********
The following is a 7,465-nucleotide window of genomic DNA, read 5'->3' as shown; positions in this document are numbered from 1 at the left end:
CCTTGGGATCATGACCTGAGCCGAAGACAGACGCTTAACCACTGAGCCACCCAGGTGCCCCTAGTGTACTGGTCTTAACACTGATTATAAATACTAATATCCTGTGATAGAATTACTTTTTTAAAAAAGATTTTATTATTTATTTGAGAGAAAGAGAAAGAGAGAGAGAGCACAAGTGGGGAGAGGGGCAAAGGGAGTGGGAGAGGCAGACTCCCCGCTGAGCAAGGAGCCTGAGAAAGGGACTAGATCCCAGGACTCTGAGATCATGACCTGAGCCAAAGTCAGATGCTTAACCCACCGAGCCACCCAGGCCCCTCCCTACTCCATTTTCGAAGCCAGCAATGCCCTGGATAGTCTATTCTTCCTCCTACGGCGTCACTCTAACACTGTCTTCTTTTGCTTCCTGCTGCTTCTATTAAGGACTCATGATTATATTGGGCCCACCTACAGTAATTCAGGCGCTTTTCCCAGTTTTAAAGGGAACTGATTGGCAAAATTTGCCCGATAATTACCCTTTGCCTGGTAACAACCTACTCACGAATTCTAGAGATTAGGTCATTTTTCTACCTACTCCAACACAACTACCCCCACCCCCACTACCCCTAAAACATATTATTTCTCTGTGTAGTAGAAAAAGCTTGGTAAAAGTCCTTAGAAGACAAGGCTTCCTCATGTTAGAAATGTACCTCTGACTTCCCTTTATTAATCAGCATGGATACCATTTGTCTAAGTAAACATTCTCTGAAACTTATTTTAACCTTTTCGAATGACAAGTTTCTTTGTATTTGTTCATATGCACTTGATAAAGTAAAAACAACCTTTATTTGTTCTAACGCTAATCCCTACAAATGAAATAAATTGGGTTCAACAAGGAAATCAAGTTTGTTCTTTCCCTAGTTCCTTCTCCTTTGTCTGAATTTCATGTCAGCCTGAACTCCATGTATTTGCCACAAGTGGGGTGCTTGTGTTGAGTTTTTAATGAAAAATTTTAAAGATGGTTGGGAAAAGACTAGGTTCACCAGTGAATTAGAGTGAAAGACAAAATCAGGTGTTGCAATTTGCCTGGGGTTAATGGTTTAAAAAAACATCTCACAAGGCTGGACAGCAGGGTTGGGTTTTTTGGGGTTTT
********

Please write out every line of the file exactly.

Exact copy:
The following is a 7,465-nucleotide window of genomic DNA, read 5'->3' as shown; positions in this document are numbered from 1 at the left end:
CCTTGGGATCATGACCTGAGCCGAAGACAGACGCTTAACCACTGAGCCACCCAGGTGCCCCTAGTGTACTGGTCTTAACACTGATTATAAATACTAATATCCTGTGATAGAATTACTTTTTTAAAAAAGATTTTATTATTTATTTGAGAGAAAGAGAAAGAGAGAGAGAGCACAAGTGGGGAGAGGGGCAAAGGGAGTGGGAGAGGCAGACTCCCCGCTGAGCAAGGAGCCTGAGAAAGGGACTAGATCCCAGGACTCTGAGATCATGACCTGAGCCAAAGTCAGATGCTTAACCCACCGAGCCACCCAGGCCCCTCCCTACTCCATTTTCGAAGCCAGCAATGCCCTGGATAGTCTATTCTTCCTCCTACGGCGTCACTCTAACACTGTCTTCTTTTGCTTCCTGCTGCTTCTATTAAGGACTCATGATTATATTGGGCCCACCTACAGTAATTCAGGCGCTTTTCCCAGTTTTAAAGGGAACTGATTGGCAAAATTTGCCCGATAATTACCCTTTGCCTGGTAACAACCTACTCACGAATTCTAGAGATTAGGTCATTTTTCTACCTACTCCAACACAACTACCCCCACCCCCACTACCCCTAAAACATATTATTTCTCTGTGTAGTAGAAAAAGCTTGGTAAAAGTCCTTAGAAGACAAGGCTTCCTCATGTTAGAAATGTACCTCTGACTTCCCTTTATTAATCAGCATGGATACCATTTGTCTAAGTAAACATTCTCTGAAACTTATTTTAACCTTTTCGAATGACAAGTTTCTTTGTATTTGTTCATATGCACTTGATAAAGTAAAAACAACCTTTATTTGTTCTAACGCTAATCCCTACAAATGAAATAAATTGGGTTCAACAAGGAAATCAAGTTTGTTCTTTCCCTAGTTCCTTCTCCTTTGTCTGAATTTCATGTCAGCCTGAACTCCATGTATTTGCCACAAGTGGGGTGCTTGTGTTGAGTTTTTAATGAAAAATTTTAAAGATGGTTGGGAAAAGACTAGGTTCACCAGTGAATTAGAGTGAAAGACAAAATCAGGTGTTGCAATTTGCCTGGGGTTAATGGTTTAAAAAAACATCTCACAAGGCTGGACAGCAGGGTTGGGTTTTTTGGGGTTTT